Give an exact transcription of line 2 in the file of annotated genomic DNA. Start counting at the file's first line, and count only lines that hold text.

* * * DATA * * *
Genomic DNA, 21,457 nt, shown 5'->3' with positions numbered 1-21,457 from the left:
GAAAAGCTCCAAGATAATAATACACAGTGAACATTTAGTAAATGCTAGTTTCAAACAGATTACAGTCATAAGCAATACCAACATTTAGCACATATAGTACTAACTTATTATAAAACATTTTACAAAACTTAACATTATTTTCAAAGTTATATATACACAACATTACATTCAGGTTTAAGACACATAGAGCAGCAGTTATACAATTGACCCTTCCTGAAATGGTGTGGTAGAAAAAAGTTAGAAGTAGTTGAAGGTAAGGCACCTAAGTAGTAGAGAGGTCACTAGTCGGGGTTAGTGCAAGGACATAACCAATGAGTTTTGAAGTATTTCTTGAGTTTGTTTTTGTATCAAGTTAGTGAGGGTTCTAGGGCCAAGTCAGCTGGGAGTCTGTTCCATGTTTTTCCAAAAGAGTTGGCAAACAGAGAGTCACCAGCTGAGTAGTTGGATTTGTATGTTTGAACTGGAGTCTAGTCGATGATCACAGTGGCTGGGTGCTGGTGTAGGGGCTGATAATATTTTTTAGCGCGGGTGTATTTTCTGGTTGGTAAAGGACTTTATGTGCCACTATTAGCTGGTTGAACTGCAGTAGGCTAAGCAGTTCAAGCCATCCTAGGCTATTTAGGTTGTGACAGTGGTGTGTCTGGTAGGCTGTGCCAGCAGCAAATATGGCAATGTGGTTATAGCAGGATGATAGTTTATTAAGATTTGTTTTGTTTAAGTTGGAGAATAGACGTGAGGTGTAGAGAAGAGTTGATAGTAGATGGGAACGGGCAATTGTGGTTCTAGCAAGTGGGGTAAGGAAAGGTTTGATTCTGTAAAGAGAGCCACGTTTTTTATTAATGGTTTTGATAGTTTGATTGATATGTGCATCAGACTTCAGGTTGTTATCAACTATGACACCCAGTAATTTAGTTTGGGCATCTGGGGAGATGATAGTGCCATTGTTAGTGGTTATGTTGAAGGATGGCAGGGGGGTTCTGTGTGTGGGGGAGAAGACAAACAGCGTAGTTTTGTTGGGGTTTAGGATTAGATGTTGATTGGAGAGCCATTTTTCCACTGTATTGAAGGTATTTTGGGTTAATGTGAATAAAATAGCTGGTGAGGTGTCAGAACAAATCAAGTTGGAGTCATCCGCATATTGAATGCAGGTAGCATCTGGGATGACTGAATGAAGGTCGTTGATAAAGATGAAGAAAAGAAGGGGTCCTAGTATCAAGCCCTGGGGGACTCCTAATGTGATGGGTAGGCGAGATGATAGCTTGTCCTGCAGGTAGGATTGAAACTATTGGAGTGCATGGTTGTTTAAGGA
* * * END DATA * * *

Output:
GAAAAGCTCCAAGATAATAATACACAGTGAACATTTAGTAAATGCTAGTTTCAAACAGATTACAGTCATAAGCAATACCAACATTTAGCACATATAGTACTAACTTATTATAAAACATTTTACAAAACTTAACATTATTTTCAAAGTTATATATACACAACATTACATTCAGGTTTAAGACACATAGAGCAGCAGTTATACAATTGACCCTTCCTGAAATGGTGTGGTAGAAAAAAGTTAGAAGTAGTTGAAGGTAAGGCACCTAAGTAGTAGAGAGGTCACTAGTCGGGGTTAGTGCAAGGACATAACCAATGAGTTTTGAAGTATTTCTTGAGTTTGTTTTTGTATCAAGTTAGTGAGGGTTCTAGGGCCAAGTCAGCTGGGAGTCTGTTCCATGTTTTTCCAAAAGAGTTGGCAAACAGAGAGTCACCAGCTGAGTAGTTGGATTTGTATGTTTGAACTGGAGTCTAGTCGATGATCACAGTGGCTGGGTGCTGGTGTAGGGGCTGATAATATTTTTTAGCGCGGGTGTATTTTCTGGTTGGTAAAGGACTTTATGTGCCACTATTAGCTGGTTGAACTGCAGTAGGCTAAGCAGTTCAAGCCATCCTAGGCTATTTAGGTTGTGACAGTGGTGTGTCTGGTAGGCTGTGCCAGCAGCAAATATGGCAATGTGGTTATAGCAGGATGATAGTTTATTAAGATTTGTTTTGTTTAAGTTGGAGAATAGACGTGAGGTGTAGAGAAGAGTTGATAGTAGATGGGAACGGGCAATTGTGGTTCTAGCAAGTGGGGTAAGGAAAGGTTTGATTCTGTAAAGAGAGCCACGTTTTTTATTAATGGTTTTGATAGTTTGATTGATATGTGCATCAGACTTCAGGTTGTTATCAACTATGACACCCAGTAATTTAGTTTGGGCATCTGGGGAGATGATAGTGCCATTGTTAGTGGTTATGTTGAAGGATGGCAGGGGGGTTCTGTGTGTGGGGGAGAAGACAAACAGCGTAGTTTTGTTGGGGTTTAGGATTAGATGTTGATTGGAGAGCCATTTTTCCACTGTATTGAAGGTATTTTGGGTTAATGTGAATAAAATAGCTGGTGAGGTGTCAGAACAAATCAAGTTGGAGTCATCCGCATATTGAATGCAGGTAGCATCTGGGATGACTGAATGAAGGTCGTTGATAAAGATGAAGAAAAGAAGGGGTCCTAGTATCAAGCCCTGGGGGACTCCTAATGTGATGGGTAGGCGAGATGATAGCTTGTCCTGCAGGTAGGATTGAAACTATTGGAGTGCATGGTTGTTTAAGGA